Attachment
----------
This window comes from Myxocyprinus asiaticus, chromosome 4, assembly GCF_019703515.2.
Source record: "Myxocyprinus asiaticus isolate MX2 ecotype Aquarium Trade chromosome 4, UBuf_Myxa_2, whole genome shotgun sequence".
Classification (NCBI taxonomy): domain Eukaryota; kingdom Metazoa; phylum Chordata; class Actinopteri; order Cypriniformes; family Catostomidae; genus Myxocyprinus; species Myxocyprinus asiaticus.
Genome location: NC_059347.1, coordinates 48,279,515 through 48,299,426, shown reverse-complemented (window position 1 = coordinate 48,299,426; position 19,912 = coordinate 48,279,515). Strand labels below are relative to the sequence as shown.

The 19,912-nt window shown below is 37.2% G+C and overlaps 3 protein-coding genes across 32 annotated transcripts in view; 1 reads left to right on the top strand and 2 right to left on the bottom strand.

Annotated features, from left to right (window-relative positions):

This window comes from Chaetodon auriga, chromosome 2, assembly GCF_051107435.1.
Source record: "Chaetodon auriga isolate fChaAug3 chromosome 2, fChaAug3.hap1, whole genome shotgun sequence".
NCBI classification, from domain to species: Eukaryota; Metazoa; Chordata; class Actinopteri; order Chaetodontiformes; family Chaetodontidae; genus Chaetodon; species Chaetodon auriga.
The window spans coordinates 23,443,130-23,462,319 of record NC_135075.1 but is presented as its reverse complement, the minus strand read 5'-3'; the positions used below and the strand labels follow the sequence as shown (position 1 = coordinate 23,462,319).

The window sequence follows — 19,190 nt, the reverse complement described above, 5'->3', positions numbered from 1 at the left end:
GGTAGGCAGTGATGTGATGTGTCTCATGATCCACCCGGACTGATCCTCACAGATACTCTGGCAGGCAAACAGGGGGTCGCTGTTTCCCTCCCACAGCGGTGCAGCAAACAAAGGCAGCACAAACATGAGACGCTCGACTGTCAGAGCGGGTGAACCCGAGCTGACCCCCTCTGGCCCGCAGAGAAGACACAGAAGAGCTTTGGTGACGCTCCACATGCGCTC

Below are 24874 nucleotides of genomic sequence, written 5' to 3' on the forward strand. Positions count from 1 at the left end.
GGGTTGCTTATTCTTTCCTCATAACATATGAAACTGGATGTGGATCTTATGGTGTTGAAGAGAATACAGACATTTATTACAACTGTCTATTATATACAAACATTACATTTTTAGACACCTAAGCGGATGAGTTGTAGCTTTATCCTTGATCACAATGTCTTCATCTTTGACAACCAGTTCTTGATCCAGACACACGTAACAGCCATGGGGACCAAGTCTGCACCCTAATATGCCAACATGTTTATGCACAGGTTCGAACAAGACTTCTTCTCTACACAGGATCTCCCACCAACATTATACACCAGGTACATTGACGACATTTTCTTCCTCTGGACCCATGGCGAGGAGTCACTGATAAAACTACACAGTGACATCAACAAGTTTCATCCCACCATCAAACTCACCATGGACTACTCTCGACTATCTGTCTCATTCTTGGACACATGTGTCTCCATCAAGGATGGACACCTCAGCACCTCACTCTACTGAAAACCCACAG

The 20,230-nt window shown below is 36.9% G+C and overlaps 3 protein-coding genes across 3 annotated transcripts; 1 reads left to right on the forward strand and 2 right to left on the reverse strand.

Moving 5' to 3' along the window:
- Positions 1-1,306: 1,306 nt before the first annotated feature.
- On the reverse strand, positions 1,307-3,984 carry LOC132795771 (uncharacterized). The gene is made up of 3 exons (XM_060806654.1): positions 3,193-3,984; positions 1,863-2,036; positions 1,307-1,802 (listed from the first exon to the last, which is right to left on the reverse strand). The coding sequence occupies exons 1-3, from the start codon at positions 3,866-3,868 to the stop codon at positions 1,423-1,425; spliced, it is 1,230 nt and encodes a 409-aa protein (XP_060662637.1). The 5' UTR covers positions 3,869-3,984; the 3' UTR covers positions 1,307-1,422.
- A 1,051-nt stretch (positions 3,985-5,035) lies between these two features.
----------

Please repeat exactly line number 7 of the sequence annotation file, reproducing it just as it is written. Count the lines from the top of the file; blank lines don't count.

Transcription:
This window comes from Chaetodon auriga, chromosome 2, assembly GCF_051107435.1.